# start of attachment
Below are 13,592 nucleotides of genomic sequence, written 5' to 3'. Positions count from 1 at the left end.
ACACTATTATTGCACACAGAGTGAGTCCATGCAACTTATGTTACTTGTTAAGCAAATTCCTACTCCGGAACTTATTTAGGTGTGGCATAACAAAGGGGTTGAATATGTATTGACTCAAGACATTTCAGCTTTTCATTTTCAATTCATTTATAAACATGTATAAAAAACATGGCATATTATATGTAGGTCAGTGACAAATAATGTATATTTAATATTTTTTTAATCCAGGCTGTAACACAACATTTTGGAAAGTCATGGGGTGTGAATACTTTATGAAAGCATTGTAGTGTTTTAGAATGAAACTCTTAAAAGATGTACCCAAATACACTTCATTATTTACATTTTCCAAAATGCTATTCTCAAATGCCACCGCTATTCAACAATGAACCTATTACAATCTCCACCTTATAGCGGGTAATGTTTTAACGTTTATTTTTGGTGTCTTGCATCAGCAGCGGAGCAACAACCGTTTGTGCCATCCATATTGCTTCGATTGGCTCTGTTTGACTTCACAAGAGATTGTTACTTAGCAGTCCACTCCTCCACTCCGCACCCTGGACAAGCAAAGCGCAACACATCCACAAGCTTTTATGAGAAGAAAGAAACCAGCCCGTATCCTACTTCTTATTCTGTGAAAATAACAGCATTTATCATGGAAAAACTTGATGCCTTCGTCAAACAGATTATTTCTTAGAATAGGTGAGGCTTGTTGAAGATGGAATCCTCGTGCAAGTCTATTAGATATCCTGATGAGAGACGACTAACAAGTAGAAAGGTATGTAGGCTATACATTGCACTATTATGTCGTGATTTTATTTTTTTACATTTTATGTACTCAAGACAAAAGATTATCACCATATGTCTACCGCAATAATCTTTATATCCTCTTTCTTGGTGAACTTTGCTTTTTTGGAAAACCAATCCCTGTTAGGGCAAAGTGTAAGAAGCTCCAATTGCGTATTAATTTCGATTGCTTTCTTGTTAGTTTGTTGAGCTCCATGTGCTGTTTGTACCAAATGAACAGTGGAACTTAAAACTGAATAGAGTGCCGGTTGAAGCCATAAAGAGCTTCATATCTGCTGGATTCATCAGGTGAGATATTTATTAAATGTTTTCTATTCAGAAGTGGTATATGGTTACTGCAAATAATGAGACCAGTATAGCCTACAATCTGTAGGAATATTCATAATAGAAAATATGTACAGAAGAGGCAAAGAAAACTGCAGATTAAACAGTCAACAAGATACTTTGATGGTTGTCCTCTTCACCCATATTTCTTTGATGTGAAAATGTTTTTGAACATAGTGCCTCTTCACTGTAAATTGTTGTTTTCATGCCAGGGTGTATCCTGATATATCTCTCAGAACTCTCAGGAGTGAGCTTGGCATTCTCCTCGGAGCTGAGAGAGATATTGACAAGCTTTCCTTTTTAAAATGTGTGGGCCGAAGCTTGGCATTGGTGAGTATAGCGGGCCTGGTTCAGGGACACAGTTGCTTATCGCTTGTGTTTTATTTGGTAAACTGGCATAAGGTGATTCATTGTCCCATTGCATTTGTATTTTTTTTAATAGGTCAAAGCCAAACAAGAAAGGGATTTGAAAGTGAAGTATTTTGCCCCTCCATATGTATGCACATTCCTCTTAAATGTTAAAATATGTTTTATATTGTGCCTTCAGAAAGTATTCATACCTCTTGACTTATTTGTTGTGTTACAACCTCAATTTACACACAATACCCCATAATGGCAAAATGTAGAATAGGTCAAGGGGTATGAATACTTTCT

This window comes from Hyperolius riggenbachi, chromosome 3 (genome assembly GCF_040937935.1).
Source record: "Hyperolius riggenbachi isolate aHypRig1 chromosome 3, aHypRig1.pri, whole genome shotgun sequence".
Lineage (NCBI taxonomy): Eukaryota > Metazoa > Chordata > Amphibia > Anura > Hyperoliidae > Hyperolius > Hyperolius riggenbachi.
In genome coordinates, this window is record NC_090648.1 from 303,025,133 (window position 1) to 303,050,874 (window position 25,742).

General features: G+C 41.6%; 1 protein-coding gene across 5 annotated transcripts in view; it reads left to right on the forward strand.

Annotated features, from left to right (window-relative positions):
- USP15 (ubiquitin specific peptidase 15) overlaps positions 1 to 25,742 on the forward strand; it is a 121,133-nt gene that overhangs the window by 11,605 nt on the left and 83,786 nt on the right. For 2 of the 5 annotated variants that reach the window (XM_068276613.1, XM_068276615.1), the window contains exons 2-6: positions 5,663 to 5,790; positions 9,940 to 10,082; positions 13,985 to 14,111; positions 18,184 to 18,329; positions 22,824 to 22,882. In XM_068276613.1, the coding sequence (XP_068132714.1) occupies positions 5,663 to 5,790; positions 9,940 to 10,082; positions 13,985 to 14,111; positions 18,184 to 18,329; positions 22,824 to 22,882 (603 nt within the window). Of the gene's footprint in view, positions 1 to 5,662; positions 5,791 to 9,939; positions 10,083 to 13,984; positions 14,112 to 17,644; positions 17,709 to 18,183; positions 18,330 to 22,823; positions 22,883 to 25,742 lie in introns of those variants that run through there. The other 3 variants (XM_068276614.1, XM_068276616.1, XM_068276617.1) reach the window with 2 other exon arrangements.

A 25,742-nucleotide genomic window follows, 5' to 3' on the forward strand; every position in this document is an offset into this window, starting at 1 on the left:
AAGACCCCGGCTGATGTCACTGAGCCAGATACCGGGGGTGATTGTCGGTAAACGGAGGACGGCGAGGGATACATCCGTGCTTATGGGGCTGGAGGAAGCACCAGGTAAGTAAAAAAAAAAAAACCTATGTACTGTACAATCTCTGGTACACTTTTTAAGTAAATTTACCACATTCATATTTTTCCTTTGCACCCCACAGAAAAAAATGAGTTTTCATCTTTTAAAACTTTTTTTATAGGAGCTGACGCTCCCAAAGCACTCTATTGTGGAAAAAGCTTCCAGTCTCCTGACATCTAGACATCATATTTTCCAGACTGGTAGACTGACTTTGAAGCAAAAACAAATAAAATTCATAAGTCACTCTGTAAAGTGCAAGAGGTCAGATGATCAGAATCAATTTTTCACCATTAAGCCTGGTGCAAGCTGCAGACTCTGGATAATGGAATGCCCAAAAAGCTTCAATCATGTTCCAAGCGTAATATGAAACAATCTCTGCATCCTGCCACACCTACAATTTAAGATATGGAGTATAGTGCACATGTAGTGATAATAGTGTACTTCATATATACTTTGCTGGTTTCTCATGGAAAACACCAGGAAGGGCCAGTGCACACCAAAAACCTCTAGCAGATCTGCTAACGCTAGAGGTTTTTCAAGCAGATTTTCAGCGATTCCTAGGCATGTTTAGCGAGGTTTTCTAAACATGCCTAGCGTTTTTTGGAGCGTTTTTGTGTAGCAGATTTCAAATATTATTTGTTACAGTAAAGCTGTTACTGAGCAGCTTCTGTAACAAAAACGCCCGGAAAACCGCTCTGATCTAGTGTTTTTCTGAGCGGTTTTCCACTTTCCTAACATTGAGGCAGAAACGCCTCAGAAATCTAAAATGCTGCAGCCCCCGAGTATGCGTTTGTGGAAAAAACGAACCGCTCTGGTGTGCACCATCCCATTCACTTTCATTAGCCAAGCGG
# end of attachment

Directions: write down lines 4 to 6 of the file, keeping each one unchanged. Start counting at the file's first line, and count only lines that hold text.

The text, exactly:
Source record: "Hyperolius riggenbachi isolate aHypRig1 chromosome 3, aHypRig1.pri, whole genome shotgun sequence".
Lineage (NCBI taxonomy): Eukaryota > Metazoa > Chordata > Amphibia > Anura > Hyperoliidae > Hyperolius > Hyperolius riggenbachi.
In genome coordinates, this window is record NC_090648.1 from 303,025,133 (window position 1) to 303,050,874 (window position 25,742).